If you’re self-employed there’s one thing you’ll learn quite quickly and that’s that the IRS charges penalties every time you turn around. Whether it’s filing your taxes late or starting a payment plan, the IRS will nickel and dime you to death. The good news is that with a bit of work and knowledge, you can avoid these penalties.
Penalties for Filing Late
Filing late will actually cost you more than filing with a balance. If you can’t pay all your taxes by the due date, you still need to file. The penalty for filing your taxes late is 5% of the unpaid taxes for each month or part of a month until the taxes are filed. The penalty will not exceed 25%. However, if you file more than 60 days after the due date, the penalty will be the smaller of $135 or 100% of the unpaid tax. If you request an extension to file and 90% of the balance owed has been paid, you will not be charged a penalty, but the balance must be paid by the extension date.
Late Payment and Underpayment Penalties
Not paying the amount owed by the due date will result in a penalty of Â½ to 1% for the months and partial months that the balance remains unpaid. The total can be as much as 25% of the unpaid balance. If both a failure to file and late payment penalty occur simultaneously, the failure to file is reduced. However, if the taxes are not filed within 60 days, the taxpayer must pay a penalty of the smaller of $135 or 100% of the unpaid taxes.
Payment Plans and Penalties
Just because you enter into an installment agreement with the IRS doesn’t mean you will be free of penalties. Interest and penalties will continue to be charged to the unpaid balance. However, those that enter into an installment agreement after filing in a timely manner may have their penalties reduced to 0.50 to 0.25%. Termination of your installment agreement will result in the penalties rising to at least 0.50%. When entering an installment agreement, pay as much as you can without the risk of having to miss a payment. This helps ensure that you can make the payment each month and that your total drops quickly. Also, make additional payments whenever possible.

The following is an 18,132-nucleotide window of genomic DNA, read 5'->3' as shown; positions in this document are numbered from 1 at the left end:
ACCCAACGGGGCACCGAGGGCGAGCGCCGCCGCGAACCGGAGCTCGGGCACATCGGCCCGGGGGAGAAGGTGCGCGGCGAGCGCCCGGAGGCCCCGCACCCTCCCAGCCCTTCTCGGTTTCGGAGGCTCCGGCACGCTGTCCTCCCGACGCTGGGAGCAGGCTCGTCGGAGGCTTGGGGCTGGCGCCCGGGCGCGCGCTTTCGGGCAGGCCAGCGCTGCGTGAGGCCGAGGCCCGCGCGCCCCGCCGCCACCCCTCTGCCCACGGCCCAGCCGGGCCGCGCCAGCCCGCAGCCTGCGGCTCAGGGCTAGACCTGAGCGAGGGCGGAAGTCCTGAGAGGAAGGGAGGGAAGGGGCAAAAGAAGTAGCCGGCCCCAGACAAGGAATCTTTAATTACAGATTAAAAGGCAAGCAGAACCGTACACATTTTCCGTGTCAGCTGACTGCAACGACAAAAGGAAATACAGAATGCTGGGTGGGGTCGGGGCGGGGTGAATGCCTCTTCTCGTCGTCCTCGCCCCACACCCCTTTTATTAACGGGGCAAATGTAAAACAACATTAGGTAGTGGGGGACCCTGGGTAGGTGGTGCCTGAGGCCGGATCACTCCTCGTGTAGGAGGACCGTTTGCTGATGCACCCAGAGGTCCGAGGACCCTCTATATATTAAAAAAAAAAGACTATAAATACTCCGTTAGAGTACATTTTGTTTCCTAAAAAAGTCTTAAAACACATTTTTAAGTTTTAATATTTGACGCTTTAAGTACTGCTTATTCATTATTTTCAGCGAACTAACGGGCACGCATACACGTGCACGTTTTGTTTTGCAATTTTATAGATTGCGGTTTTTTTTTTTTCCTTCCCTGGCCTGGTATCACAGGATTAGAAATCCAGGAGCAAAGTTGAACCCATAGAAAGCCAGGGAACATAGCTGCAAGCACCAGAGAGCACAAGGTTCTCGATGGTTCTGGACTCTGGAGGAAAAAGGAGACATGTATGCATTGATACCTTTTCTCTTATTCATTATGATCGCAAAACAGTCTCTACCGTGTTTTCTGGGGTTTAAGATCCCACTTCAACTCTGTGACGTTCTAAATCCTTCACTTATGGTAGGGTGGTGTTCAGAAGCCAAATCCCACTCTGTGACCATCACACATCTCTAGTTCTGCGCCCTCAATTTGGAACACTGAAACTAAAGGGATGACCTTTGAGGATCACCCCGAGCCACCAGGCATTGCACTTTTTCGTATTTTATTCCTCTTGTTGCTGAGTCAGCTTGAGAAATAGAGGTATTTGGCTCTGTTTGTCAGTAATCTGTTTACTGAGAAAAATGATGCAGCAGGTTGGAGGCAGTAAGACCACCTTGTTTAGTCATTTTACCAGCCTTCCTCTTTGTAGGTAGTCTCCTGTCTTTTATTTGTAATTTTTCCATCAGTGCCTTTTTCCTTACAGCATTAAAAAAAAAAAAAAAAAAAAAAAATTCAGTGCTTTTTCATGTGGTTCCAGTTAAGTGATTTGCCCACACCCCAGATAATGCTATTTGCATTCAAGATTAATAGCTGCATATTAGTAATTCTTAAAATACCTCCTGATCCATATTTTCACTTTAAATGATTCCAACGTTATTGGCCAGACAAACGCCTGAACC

If you file or pay your taxes late, the IRS will charge you for it. The longer your taxes go unfiled or unpaid, the worse the total will be when you finally address it. If you owe taxes, but can’t pay the full amount, you still need to file your taxes on time. You can then enter into an installment agreement, which will lower the penalty on the amount due; you can read more about that on the IRS website or on other tax sites. However, you still need to work hard to pay off the balance to prevent the interest and penalties from growing out of hand.